Na_Reth
not rated yet May 27, 2011
The article seems to spell out the advantages fairly clearly

articles are not really of high quality on physorg.
, namely: fewer moving parts = less chance to fail (as one has already done)

true.
, less power (doesn't matter in your home, but it does on a space station)

Half true. First, it depends on the space-station, the orbit, PV, batteries etc. Second, with a compressor unit you wont need a pump because of thermal effects.
, weighs less (gotta launch them, and weight costs $s)

False. a compressor unit would weigh the same or less as a radiator, a radiator would be more massive with the same cooling-effect, meaning a compressor unit weighs less.

Unless they use the heat for other purposes and not to just radiate them away, a compressor is more convenient than a radiator and they could even be combined.
fmfbrestel
3.7 / 5 (3) May 27, 2011
Unless they use the heat for other purposes and not to just radiate them away, a compressor is more convenient than a radiator and they could even be combined.

You cant not have a radiator. You absolutely must be able to dissipate the heat into space. Unless you are just going to launch a ridiculous amount of coolant to your station and then just jettison the warmed up material. which would be crazy (literary insane) expensive.
There is just no way to get around the radiator. This is just a way to get the heat to the radiator without using as much electricity, with fewer failure modes, and weighing less then the old mechanical pumps.
Pyle
not rated yet May 27, 2011
Quick, lazy, question. How does the radiator "radiate" in space?
Na_Reth
1 / 5 (1) May 27, 2011
Unless they use the heat for other purposes and not to just radiate them away, a compressor is more convenient than a radiator and they could even be combined.

You cant not have a radiator. You absolutely must be able to dissipate the heat into space. Unless you are just going to launch a ridiculous amount of coolant to your station and then just jettison the warmed up material. which would be crazy (literary insane) expensive.
There is just no way to get around the radiator. This is just a way to get the heat to the radiator without using as much electricity, with fewer failure modes, and weighing less then the old mechanical pumps.

Any idea how a fridge works?
How did you get 5 rated for that?
fmfbrestel
5 / 5 (1) May 27, 2011
Any idea how a fridge works?

It expels heat through radiators in the back.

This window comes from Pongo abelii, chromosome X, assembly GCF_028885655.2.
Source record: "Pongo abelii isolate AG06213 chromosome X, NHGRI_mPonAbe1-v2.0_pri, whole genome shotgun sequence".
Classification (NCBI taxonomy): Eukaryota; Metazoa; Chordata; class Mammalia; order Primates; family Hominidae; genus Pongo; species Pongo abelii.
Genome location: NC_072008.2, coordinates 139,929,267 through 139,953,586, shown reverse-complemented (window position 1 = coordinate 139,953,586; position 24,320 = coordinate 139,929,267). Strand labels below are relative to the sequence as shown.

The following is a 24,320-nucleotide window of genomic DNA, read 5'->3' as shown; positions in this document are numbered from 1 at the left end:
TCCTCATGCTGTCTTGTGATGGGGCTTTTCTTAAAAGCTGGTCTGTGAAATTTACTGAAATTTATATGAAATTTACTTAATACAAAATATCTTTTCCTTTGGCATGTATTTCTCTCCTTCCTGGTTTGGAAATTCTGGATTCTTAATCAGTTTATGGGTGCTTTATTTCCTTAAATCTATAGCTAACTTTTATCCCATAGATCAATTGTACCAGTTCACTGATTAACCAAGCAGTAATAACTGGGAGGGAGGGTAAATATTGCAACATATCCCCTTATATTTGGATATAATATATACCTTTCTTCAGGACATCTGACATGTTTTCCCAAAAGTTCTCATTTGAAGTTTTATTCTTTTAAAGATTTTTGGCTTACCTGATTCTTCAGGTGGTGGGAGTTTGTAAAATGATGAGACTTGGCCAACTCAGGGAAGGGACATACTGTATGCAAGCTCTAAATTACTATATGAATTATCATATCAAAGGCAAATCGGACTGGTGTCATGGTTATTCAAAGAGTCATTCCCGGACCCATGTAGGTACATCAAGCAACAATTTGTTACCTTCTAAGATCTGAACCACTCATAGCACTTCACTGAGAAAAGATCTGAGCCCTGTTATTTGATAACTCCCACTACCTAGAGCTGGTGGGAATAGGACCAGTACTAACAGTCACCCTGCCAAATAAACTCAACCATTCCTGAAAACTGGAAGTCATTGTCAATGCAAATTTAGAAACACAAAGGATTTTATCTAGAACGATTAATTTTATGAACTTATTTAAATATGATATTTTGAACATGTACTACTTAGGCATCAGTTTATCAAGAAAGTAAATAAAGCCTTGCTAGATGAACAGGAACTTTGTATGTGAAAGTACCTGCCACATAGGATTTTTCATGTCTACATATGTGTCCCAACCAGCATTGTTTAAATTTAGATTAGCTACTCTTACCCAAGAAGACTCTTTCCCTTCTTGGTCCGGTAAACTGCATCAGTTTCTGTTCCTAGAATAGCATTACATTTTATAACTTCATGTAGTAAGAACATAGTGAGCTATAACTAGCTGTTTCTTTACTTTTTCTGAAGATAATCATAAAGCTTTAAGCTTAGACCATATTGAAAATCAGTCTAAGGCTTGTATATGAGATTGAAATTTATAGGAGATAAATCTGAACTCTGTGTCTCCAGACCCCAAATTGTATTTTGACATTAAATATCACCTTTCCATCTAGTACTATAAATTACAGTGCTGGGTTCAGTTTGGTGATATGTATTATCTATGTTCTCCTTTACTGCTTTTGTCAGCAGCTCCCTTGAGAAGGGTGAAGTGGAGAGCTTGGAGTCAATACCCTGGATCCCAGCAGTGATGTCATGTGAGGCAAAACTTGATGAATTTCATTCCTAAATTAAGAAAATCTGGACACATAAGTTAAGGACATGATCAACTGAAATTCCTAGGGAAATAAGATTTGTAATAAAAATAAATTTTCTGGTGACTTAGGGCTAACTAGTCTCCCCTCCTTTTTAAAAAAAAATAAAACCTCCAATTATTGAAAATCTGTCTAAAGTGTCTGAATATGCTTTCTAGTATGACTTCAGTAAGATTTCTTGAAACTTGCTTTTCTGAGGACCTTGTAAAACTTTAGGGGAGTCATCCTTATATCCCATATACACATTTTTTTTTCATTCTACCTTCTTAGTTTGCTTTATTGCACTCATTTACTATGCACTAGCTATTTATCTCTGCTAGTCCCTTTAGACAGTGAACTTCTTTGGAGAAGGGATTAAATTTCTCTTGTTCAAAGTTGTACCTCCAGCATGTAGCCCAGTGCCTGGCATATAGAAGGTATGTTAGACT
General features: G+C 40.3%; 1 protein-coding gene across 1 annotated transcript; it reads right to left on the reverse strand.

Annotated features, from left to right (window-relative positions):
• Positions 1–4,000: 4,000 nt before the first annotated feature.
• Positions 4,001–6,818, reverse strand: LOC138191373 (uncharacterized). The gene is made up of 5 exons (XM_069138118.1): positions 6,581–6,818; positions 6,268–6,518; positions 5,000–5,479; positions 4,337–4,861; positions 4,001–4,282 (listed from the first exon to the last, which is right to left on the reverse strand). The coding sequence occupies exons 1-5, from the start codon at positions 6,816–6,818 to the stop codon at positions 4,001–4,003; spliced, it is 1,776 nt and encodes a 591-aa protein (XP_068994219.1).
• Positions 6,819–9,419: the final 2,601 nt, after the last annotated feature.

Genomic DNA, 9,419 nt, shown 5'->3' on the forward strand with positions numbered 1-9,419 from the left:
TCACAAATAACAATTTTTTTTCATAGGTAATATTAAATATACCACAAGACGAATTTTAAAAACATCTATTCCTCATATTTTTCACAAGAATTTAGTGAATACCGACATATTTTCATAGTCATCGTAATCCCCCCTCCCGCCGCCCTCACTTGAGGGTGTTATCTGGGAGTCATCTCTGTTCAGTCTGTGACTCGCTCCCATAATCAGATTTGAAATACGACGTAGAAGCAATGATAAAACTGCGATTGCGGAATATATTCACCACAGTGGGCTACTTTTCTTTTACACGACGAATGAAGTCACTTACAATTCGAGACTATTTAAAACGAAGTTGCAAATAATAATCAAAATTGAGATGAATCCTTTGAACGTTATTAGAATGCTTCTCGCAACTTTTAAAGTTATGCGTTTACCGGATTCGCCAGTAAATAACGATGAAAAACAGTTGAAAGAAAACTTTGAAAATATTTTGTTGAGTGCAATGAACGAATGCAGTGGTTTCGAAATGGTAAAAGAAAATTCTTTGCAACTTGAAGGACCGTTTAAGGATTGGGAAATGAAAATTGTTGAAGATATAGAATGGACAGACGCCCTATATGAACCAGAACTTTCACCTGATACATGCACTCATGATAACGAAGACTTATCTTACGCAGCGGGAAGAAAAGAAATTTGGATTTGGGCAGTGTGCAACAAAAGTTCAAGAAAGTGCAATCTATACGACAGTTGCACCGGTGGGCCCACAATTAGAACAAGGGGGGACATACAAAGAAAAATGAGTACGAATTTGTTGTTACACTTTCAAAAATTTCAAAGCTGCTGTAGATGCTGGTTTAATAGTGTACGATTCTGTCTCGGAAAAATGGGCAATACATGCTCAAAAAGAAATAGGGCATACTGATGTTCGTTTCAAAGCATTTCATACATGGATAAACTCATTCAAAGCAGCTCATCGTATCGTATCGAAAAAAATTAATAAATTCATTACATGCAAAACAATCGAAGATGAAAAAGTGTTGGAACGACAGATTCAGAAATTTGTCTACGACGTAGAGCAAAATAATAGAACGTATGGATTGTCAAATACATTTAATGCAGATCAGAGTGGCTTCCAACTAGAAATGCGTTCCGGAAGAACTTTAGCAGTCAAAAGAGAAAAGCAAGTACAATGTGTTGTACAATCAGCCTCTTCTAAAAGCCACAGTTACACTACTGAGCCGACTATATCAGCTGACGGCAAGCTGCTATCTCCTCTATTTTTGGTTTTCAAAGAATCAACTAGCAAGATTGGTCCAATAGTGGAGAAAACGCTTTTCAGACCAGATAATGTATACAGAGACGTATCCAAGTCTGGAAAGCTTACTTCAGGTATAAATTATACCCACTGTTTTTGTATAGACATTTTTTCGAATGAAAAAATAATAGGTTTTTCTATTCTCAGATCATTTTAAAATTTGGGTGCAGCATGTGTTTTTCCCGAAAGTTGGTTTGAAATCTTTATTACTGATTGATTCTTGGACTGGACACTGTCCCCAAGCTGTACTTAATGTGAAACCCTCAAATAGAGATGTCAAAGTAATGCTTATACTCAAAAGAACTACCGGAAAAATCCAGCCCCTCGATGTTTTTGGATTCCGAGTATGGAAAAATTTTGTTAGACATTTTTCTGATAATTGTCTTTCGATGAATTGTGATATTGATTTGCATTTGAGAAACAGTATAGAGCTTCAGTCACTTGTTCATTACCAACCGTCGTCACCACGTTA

Yeah, it also uses a closed loop compression/decompression system, but it also creates a ton of waste heat which is expelled at the back of your fridge. Go ahead take and take a look before embarrassing yourself again.

fmfbrestel
5 / 5 (1) May 27, 2011
Quick, lazy, question. How does the radiator "radiate" in space?


Good question, space radiators rely on direct infrared radiation. On the ISS they look like smaller versions of the solar arrays except that they are grey in appearance and hang at 90 degrees from the solar arrays.
Bog_Mire
not rated yet May 27, 2011
QC, the trolls troll. Relevance depletion syndrome. One of the worse cases I have seen.....
Na_Reth
1 / 5 (1) May 27, 2011
The fridge was just a bad example. With proper liquids and compression there is no waste heat.
that_guy
not rated yet May 27, 2011
@na reth

fmfbrestel is right. most cooling systems will barely work, if at all if it does not have some kind of radiator on it.

The back of your fridge with the grid of little tubes is the fridge's radiator. your ac with the big box on top of your roof, that is a radiator. Even rocket cones with fuel lines running around them are a type of radiator (Keeps the cone from melting and warms the incoming fuel)

The only type of cooling system I can think of that does not have a discrete radiator is a swamp cooler...but that has to be open to the air...so the evaporated water can disperse...much like a radiator disperses heat.
that_guy
not rated yet May 27, 2011
The fridge was just a bad example. With proper liquids and compression there is no waste heat.


The heat that you are pulling from whatever you are trying to cool is waste heat na reth...in addition to the extra waste heat you create while doing that...

If you are using a non-radiator system (Such as the swamp cooler example), your coolant is useless after it undergoes phase change. It will no longer be a coolant unless you can get rid of the heat. So you can a)wastefully vent it out into space, or b)use a heat transfer system to move the heat - such as a radiator - and radiators are great because they get rid of that bit of heat for good, instead of transferring to another part of your craft.

I beg you, please take some time on wikipedia to research the concept of cooling systems.

Or you could extrapolate from the laws of thermodynamics. but that would take longer.
fmfbrestel
not rated yet May 27, 2011
Thanks for the help that_guy :-)
unknownorgin
not rated yet May 28, 2011
They are using micro ducts with electrodes a few thousands of an inch apart so a low voltage will generate the eletrostatic field needed and so they are only using around one half watt of power. Wattage=voltage X current. The dark side of the moon is one of the coldest places in the solar system because heat will radiate into space and the dark side of a spacecraft is also very cold. It is possible to get electronics too cold to operate also. On a clear summer night go out and touch the roof of your car and notice how cold it is because heat is radiating into space (infared radiation).

SincerelyTwo
not rated yet May 28, 2011
"and the reality is a common fan moves more air per unit energy."

... Your attention span failed you that quickly? The subject is the challenges of cooling electronic components in space, maybe you want to RTFA a few more times keeping in mind the established context (space) of the subject (cooling electronic components where there is no atmosphere).